Yingluck's anti-democratic tendencies, in the name of upholding the monarchy, have disenfranchised many of the genuine pro-democracy activists in Thaksin's camp.

Although Thaksin is currently afoul King Bhumibol's advisory Privy Council, it is widely expected that he will receive a more sympathetic hearing once heir apparent Crown Prince Vajiralongkorn takes the throne and appoints his own team of royal advisers. Some political analysts see Yingluck's high-profile crackdown on anti-monarchy materials posted to the Internet as a proxy bid by Thaksin to establish his credentials as a guardian rather than threat to the monarchy ahead of the eventual succession. Since Yingluck took power, his political allies have attacked the current military leadership and opposition Democrats while at the same time courting royal favor.

Yet even high-placed royalists believe the recent flurry of lese majeste cases are doing more harm than good to the monarchy. In 2005, King Bhumibol famously said during his birthday address that the king was not above criticism and that shielding the monarch from criticism was akin to looking down on the crown.

With pockets of grassroots pressure and diplomatic displeasure since building against the law's arbitrary and frequent use, many observers thought King Bhumibol might make a similar statement during this year's nationally televised address, which concentrated instead on the need for national unity after the recent flooding disaster.

Anand Panyarachun, a former prime minister and top royal adviser, recently acknowledged that the application of the lese majeste law, particularly a provision that allows any private citizen to file charges, should in his opinion be amended. In a counter to online and other criticism of the monarchy, Anand recently steered the production of a new biography of the king that breaks with the tradition of hagiography and aims to give the monarch a more human, less godly face. Written by a group of foreign writers, the volume casts new light on previously opaque royal corners, including on the Crown Property Bureau's extensive land holdings and widely misunderstood rules of royal succession.

There are competing interpretations of the apparent disconnect between top royalists calling for the law's reform and the rising use of lese majeste charges to silence dissent. One theory is that no Thai official is secure enough in their position to risk initiating legal changes that could easily backfire in anti-royal charges being filed against them personally. Outgoing premier Abhisit initiated a panel tasked with exploring reform of the law's application but it failed to make any progress. Yingluck, too, has backed away from comments she made around the July election that she would consider amending the law's application.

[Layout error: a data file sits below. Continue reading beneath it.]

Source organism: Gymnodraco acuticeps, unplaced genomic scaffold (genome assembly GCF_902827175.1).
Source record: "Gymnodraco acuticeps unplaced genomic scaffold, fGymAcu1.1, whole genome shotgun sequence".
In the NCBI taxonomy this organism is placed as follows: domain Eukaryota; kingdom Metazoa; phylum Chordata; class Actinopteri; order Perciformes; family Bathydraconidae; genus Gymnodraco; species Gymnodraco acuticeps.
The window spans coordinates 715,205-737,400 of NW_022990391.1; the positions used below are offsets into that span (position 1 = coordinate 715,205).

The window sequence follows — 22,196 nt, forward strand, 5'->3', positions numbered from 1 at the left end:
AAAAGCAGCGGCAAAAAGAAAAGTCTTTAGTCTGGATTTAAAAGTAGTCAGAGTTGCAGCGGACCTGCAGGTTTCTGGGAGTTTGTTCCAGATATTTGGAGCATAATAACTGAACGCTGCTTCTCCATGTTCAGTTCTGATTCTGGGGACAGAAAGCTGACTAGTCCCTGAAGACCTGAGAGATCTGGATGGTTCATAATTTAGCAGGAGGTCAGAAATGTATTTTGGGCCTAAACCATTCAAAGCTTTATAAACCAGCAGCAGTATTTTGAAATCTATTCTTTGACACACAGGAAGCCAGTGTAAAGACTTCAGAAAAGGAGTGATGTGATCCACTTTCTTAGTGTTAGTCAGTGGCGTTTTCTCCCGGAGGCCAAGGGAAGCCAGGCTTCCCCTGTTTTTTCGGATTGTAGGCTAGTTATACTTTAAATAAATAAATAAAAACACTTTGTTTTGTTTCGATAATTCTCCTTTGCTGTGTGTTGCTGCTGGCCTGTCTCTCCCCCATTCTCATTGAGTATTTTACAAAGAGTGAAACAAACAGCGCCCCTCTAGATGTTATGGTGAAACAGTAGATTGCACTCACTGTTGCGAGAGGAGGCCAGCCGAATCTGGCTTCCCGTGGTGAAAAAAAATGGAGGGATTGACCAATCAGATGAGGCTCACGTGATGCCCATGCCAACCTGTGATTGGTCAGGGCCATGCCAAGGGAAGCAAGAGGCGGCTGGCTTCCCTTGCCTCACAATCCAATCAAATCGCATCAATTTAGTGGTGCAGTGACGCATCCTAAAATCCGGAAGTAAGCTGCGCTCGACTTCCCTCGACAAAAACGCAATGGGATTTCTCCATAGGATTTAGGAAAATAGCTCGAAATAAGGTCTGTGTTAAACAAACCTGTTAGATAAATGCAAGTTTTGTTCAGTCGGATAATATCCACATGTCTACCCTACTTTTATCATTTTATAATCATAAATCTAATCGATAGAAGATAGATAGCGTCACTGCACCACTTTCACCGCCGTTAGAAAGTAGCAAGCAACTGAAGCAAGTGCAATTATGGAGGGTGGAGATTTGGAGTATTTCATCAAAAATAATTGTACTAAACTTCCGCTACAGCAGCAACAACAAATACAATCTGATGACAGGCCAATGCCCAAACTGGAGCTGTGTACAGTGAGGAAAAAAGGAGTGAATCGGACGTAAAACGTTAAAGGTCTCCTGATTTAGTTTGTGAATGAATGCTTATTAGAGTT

Another view is that one wing of the palace backed by the military top brass and their allied retired coup-makers wants the law firmly upheld in the run-up to what is expected to be a delicate and potentially destabilizing royal succession from the revered King Bhumibol to Vajiralongkorn.

The military often leans on royal prestige to justify its independence from elected civilian governments. King Bhumibol's passing will open a moral authority vacuum top royalists fear the current succession plan will fail to fill, according to leaked US diplomatic cables that quoted top royal advisers. The lese majeste law shields the king, queen, heir apparent and regent from insult and threat, but leaves the monarch's offspring and Privy Council open to criticism.

Academic David Streckfuss argued in a recent paper that the post-2006 expansion and mobilization of the lese majeste law "no longer simply protects the institution" but "has come to define the institution of monarchy in Thailand, much like toward the end of absolutism in various regimes in Europe".

Streckfuss argues that the post-coup shift from anti-royal charges being filed predominantly among competing elites and politicians to common citizens represented a significant turning point one that both sides of Thailand's political conflict are exploiting for political gain and by many estimates increasingly at the monarchy's expense.

[Shawn W Crispin is Asia Times Online's Southeast Asia Editor.]